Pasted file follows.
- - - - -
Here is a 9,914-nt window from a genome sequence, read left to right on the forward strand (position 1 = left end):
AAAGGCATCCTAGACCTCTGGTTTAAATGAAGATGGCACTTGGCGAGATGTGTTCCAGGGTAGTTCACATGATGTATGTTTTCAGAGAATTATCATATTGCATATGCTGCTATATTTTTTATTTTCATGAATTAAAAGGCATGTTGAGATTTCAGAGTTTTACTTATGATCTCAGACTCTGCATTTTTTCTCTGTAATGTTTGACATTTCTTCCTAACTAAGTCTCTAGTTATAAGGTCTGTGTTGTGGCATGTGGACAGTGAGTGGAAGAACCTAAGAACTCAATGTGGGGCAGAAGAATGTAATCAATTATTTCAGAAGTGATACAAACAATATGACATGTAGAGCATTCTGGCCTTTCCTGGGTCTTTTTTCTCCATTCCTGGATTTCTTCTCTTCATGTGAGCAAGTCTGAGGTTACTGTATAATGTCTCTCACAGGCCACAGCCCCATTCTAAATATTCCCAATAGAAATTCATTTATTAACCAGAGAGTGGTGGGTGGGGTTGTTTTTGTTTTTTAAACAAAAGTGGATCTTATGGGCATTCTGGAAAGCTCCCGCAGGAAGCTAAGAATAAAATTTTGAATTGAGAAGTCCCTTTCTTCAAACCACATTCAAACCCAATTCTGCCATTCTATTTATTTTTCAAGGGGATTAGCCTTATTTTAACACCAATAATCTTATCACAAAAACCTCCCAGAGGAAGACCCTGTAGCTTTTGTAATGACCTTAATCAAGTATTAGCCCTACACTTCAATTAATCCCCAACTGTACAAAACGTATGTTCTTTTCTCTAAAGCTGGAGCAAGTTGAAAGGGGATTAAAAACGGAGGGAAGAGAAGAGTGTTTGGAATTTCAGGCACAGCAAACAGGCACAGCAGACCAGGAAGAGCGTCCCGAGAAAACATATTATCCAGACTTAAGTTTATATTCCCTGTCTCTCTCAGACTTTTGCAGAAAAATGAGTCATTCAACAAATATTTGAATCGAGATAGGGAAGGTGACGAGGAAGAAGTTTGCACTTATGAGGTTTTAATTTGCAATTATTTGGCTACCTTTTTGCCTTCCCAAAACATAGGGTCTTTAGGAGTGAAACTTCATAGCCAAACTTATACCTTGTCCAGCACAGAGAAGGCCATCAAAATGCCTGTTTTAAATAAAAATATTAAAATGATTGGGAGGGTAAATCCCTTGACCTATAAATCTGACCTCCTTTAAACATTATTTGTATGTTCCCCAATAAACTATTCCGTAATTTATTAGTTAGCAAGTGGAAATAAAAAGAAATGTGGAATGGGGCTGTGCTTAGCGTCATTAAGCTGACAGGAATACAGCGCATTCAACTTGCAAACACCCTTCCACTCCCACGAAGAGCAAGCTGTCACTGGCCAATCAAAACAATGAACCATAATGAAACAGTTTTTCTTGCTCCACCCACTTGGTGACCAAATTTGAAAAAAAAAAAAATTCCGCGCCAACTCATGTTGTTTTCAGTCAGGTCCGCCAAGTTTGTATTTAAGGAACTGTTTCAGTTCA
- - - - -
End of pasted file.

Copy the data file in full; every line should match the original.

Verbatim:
Here is a 9,914-nt window from a genome sequence, read left to right on the forward strand (position 1 = left end):
AAAGGCATCCTAGACCTCTGGTTTAAATGAAGATGGCACTTGGCGAGATGTGTTCCAGGGTAGTTCACATGATGTATGTTTTCAGAGAATTATCATATTGCATATGCTGCTATATTTTTTATTTTCATGAATTAAAAGGCATGTTGAGATTTCAGAGTTTTACTTATGATCTCAGACTCTGCATTTTTTCTCTGTAATGTTTGACATTTCTTCCTAACTAAGTCTCTAGTTATAAGGTCTGTGTTGTGGCATGTGGACAGTGAGTGGAAGAACCTAAGAACTCAATGTGGGGCAGAAGAATGTAATCAATTATTTCAGAAGTGATACAAACAATATGACATGTAGAGCATTCTGGCCTTTCCTGGGTCTTTTTTCTCCATTCCTGGATTTCTTCTCTTCATGTGAGCAAGTCTGAGGTTACTGTATAATGTCTCTCACAGGCCACAGCCCCATTCTAAATATTCCCAATAGAAATTCATTTATTAACCAGAGAGTGGTGGGTGGGGTTGTTTTTGTTTTTTAAACAAAAGTGGATCTTATGGGCATTCTGGAAAGCTCCCGCAGGAAGCTAAGAATAAAATTTTGAATTGAGAAGTCCCTTTCTTCAAACCACATTCAAACCCAATTCTGCCATTCTATTTATTTTTCAAGGGGATTAGCCTTATTTTAACACCAATAATCTTATCACAAAAACCTCCCAGAGGAAGACCCTGTAGCTTTTGTAATGACCTTAATCAAGTATTAGCCCTACACTTCAATTAATCCCCAACTGTACAAAACGTATGTTCTTTTCTCTAAAGCTGGAGCAAGTTGAAAGGGGATTAAAAACGGAGGGAAGAGAAGAGTGTTTGGAATTTCAGGCACAGCAAACAGGCACAGCAGACCAGGAAGAGCGTCCCGAGAAAACATATTATCCAGACTTAAGTTTATATTCCCTGTCTCTCTCAGACTTTTGCAGAAAAATGAGTCATTCAACAAATATTTGAATCGAGATAGGGAAGGTGACGAGGAAGAAGTTTGCACTTATGAGGTTTTAATTTGCAATTATTTGGCTACCTTTTTGCCTTCCCAAAACATAGGGTCTTTAGGAGTGAAACTTCATAGCCAAACTTATACCTTGTCCAGCACAGAGAAGGCCATCAAAATGCCTGTTTTAAATAAAAATATTAAAATGATTGGGAGGGTAAATCCCTTGACCTATAAATCTGACCTCCTTTAAACATTATTTGTATGTTCCCCAATAAACTATTCCGTAATTTATTAGTTAGCAAGTGGAAATAAAAAGAAATGTGGAATGGGGCTGTGCTTAGCGTCATTAAGCTGACAGGAATACAGCGCATTCAACTTGCAAACACCCTTCCACTCCCACGAAGAGCAAGCTGTCACTGGCCAATCAAAACAATGAACCATAATGAAACAGTTTTTCTTGCTCCACCCACTTGGTGACCAAATTTGAAAAAAAAAAAAATTCCGCGCCAACTCATGTTGTTTTCAGTCAGGTCCGCCAAGTTTGTATTTAAGGAACTGTTTCAGTTCA